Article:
By Graham Healy

The Irish rider Shay Elliott made his Tour de France debut in 1956, but unfortunately had to withdraw early on in the race, having sustained injuries from a crash prior to the start of the Tour.

Two years later he lined up again, and did make it to Paris this time, despite having suffered an incredible amount of misfortune along the way. His determination to make it to the finish was unwavering though and in doing so, he became the first Irish rider to finish the Tour de France.

Shay was a member of the International team alongside three Britons – Brian Robinson, Stan Brittain and Roe, four Danish riders, two Portuguese and two Austrians. Robinson tasted success in the race when he won stage seven to Brest. Arigo Padovan had crossed the line first, but was relegated to second for his tactics in a hot sprint. Robinson became the first British rider to win a stage.

Elliott meanwhile suffered his first misfortune on the opening stage to Brussels when he crashed and cut his knee. He still managed to finish seventh though.

The following day, Elliott got into a break but was held up by a level crossing and the bunch simply ignored instructions to allow the same gap to the break before they were held up by the train. Once again though, he still managed to get a good placing as he finished third on the stage. He claimed after the stage that his jersey had been pulled in the sprint but his claims were ignored by the race jury.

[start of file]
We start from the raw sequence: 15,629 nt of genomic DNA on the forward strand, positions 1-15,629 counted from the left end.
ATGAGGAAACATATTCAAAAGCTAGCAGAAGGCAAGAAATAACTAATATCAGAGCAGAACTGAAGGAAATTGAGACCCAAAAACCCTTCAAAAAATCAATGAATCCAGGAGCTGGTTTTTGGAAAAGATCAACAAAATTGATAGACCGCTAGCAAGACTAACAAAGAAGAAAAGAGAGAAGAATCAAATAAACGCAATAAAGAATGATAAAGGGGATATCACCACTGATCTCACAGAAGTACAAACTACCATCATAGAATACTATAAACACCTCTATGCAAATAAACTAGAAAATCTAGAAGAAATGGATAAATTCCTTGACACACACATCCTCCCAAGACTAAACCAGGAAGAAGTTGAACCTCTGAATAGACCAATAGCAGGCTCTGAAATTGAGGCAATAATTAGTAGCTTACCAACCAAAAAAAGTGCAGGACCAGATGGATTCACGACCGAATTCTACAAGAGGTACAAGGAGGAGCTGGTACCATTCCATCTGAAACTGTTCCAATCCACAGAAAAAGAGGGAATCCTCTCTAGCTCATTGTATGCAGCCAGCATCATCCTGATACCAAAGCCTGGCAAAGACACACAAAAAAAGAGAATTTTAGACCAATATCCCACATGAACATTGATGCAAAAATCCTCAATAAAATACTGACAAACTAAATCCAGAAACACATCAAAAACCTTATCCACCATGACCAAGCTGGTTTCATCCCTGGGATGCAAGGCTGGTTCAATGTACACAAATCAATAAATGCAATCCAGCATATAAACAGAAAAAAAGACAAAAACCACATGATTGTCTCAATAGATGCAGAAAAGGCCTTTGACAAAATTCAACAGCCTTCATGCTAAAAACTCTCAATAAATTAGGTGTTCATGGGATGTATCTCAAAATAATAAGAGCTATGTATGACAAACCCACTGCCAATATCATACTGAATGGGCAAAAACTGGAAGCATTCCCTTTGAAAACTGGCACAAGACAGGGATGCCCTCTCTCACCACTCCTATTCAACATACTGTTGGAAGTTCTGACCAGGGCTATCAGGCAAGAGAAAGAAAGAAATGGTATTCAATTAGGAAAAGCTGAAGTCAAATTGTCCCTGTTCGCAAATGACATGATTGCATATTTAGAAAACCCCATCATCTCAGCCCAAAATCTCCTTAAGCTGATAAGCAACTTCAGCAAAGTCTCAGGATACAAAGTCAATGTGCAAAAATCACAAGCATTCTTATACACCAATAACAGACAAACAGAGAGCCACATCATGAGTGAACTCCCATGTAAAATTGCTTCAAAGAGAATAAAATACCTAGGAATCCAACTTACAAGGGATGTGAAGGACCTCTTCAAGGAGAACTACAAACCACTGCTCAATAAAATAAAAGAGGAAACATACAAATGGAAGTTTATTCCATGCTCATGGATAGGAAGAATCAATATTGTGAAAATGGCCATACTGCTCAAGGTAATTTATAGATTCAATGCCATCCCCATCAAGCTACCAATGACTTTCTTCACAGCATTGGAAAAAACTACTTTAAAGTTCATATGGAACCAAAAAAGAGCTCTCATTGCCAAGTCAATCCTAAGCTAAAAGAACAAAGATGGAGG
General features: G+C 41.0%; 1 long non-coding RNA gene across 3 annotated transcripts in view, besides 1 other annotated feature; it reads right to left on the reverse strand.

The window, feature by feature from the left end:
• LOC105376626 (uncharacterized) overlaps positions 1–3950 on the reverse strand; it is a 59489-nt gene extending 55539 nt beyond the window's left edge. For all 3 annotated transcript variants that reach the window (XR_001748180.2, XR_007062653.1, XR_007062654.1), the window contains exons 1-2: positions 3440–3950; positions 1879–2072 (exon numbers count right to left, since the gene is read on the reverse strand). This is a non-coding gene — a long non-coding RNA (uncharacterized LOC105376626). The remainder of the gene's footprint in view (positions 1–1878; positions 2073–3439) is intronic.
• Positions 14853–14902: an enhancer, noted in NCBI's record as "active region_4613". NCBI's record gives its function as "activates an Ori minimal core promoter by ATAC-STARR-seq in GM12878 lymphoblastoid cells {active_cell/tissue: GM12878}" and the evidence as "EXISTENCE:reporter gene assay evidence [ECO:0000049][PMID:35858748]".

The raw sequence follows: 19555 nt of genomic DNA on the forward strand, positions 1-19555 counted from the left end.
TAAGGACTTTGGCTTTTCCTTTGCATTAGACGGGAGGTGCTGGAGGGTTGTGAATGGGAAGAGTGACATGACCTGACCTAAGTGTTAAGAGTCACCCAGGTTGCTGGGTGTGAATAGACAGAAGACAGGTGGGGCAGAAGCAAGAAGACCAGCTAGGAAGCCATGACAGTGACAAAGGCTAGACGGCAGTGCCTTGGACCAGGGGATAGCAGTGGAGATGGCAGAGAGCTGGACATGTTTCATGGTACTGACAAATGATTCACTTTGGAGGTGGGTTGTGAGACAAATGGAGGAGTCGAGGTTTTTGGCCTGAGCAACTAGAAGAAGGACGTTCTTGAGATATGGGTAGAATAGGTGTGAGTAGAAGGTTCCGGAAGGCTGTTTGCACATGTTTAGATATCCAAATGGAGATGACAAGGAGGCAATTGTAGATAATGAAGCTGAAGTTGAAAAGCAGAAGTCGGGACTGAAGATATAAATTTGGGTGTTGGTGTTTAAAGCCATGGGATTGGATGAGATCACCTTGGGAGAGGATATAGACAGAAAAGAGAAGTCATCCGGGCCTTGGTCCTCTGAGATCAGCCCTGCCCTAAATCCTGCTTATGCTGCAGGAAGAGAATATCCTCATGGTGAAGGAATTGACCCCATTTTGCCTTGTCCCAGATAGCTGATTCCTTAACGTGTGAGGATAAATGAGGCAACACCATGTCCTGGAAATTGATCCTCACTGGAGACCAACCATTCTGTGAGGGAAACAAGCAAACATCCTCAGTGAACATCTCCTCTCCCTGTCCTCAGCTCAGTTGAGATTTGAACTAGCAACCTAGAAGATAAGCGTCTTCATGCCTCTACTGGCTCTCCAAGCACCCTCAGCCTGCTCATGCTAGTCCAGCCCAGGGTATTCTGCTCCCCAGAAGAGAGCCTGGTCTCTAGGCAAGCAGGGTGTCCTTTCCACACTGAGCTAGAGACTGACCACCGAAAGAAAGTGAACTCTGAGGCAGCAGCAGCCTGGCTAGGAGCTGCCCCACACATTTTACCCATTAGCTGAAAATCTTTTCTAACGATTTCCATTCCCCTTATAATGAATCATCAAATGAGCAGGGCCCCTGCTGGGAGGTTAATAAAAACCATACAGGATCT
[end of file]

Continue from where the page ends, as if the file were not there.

His misfortune continued on the ninth stage of the race from Quimper to Saint-Nazaire. He managed to get in the winning break but had a mechanical near the finish and could only manage seventh.

The Tour entered the Pyrenees a few days later and on the descent of the Col d’Aubisque Elliott punctured. He then crashed on the same descent but pushed on to the finish.

Elliott struggled with his injuries the following day and came in 25 minutes behind the stage winner, Federico Bahamontes. His morale was still good though as he joked afterwards that he was going so slow that he had time to admire the scenery.

Illness struck Elliott when the race moved to the Alps as he suffered a bout of bronchitis. He was determined to keep going though.

“I don’t want to drop out. I want to stay to the end to save the honour of Ireland,” he told reporters after the stage.

Elliott was to crash again on the epic stage from Briançon to Aix-les-Bains where he suffered abrasions on his arms and legs but refused medical attention. As if that wasn’t enough, he also had two punctures on that stage won by Charly Gaul.

He was just a few days from the finish in Paris when he was struck down by another illness, dysentery. By this stage he was really struggling and in the final time-trial he was caught by a number of riders who set off behind him.

He had nothing left in his legs at this stage and sat behind one of the other riders in the time-trial, not caring if he received a penalty. He just wanted to get to Paris, and he did.

Elliott finished the race which was won by Charly Gaul, in 48th position, thus becoming the first Irish rider to finish the Tour.



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